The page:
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Agency for Healthcare Research Quality

Providing High-Quality Services to Children with Special Health Care Needs Under Managed Care

Summary of a Workshop for Senior State and Local Health Officials

This workshop addressed the information needs of public officials striving to ensure that the trend to managed care translates into access to high-quality care for children with special health care needs, including the important roles that public programs play in assuring access to quality health care services for this population and the challenges and opportunities that managed care presents. It was held in San Diego, California, September 10-12, 1997.

About the Workshop Sponsor.


As the trend toward enrolling Medicaid-eligible populations in managed care continues, States have begun to address the potential challenges involved in providing coordinated, high-quality care to high-risk or high-cost populations through managed care arrangements. Of particular concern in many States is the population of children with special health care needs (CSHCN), many of whom are enrolled in Medicaid. This population may include children with chronic illnesses, physical disabilities, or serious emotional disturbance.

Structuring a health care system to effectively provide high-quality services to children with special health care needs requires many considerations:

  • First, such a system needs to provide CSHCN with access to the full range of specialty and support services and technologies that they need to treat their chronic conditions and prevent further disability.
  • In addition, such a system must not lose sight of the fact that CSHCN, like all children, need access to routine preventive and primary care to detect and treat the common illnesses of childhood.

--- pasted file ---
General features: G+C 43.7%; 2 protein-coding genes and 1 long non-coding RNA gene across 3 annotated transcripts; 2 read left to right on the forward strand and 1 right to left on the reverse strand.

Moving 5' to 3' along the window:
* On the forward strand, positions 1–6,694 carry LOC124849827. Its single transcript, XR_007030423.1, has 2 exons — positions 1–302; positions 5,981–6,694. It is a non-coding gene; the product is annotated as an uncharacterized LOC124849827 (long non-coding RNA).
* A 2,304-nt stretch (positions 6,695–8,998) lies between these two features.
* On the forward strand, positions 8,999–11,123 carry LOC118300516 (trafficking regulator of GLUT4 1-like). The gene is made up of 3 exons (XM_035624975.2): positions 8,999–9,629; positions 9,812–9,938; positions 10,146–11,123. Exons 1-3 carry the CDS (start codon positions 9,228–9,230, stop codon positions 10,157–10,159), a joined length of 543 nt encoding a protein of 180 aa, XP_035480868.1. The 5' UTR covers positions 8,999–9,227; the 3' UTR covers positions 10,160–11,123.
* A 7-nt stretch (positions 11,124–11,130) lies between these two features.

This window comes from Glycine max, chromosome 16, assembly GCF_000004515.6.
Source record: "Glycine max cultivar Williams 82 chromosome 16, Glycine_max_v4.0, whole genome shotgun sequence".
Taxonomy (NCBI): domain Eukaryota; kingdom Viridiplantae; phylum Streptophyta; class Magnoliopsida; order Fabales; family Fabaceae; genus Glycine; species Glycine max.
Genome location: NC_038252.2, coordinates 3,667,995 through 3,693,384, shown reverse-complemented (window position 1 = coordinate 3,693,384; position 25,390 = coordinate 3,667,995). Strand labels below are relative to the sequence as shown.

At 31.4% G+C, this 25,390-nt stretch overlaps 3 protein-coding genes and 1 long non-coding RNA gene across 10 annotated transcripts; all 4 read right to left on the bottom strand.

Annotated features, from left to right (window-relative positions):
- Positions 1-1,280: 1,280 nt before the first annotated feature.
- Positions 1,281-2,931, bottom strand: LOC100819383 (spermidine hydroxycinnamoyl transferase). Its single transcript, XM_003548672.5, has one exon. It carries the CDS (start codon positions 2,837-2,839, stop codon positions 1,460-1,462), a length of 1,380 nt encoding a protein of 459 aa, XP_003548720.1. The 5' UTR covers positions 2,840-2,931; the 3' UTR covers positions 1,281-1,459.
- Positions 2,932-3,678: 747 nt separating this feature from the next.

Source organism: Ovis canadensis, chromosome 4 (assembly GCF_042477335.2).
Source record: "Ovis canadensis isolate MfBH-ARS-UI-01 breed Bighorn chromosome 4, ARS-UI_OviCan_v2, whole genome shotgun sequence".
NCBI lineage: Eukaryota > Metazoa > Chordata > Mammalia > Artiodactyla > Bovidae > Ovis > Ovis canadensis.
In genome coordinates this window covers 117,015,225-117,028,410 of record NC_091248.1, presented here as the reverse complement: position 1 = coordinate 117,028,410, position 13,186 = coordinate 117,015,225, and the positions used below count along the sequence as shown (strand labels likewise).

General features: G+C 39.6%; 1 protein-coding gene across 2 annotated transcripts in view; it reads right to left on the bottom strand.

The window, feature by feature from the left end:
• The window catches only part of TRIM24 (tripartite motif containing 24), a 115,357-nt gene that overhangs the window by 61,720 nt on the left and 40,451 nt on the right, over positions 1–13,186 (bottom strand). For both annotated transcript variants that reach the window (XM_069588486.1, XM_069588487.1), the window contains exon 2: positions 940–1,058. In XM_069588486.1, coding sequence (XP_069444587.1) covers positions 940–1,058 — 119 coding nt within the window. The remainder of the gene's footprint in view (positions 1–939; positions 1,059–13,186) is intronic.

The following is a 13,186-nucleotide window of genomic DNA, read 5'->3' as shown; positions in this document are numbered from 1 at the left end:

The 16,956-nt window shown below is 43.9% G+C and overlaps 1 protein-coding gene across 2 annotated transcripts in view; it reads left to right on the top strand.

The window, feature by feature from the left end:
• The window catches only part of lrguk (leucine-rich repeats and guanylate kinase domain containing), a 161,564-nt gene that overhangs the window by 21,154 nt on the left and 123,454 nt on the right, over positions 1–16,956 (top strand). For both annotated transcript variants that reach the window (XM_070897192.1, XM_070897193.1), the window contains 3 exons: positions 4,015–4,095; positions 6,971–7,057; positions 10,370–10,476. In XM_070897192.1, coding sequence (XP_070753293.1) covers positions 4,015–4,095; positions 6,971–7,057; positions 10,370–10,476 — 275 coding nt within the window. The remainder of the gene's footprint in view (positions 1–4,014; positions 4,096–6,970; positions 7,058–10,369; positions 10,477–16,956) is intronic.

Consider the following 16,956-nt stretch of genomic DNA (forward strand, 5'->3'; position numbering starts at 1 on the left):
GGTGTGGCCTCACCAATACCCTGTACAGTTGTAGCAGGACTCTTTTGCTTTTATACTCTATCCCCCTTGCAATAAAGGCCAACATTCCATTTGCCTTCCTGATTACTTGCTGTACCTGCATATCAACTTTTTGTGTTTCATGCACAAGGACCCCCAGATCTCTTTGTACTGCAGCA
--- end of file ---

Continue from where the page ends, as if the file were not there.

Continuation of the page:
• Finally, to coordinate this array of services, CSHCN and their families commonly need intensive case management to assist them with arranging, organizing and advocating for care.

Meeting these needs within a managed care environment represents an even more complex challenge. On one hand, managed care's fundamental principles of assigning all enrollees to a primary care "medical home" and integrating service delivery offer great promise for CSHCN. On the other hand, important uncertainties remain regarding whether or not managed care systems can adequately meet the needs of children with higher ongoing medical costs. The incentives involved in capitated arrangements raise the concern that children with complex conditions may not receive all of the services they need.

In addition, not all managed care plans have the capacity to serve CSHCN; it is not uncommon for managed care organizations' panels of physicians and ancillary providers to not include all of the specialists, therapists, and other support providers needed to appropriately serve CSHCN. The challenge for State officials, therefore, is to design systems of services for CSHCN enrolled in managed care plans that will provide access to the wide range of services needed by this population.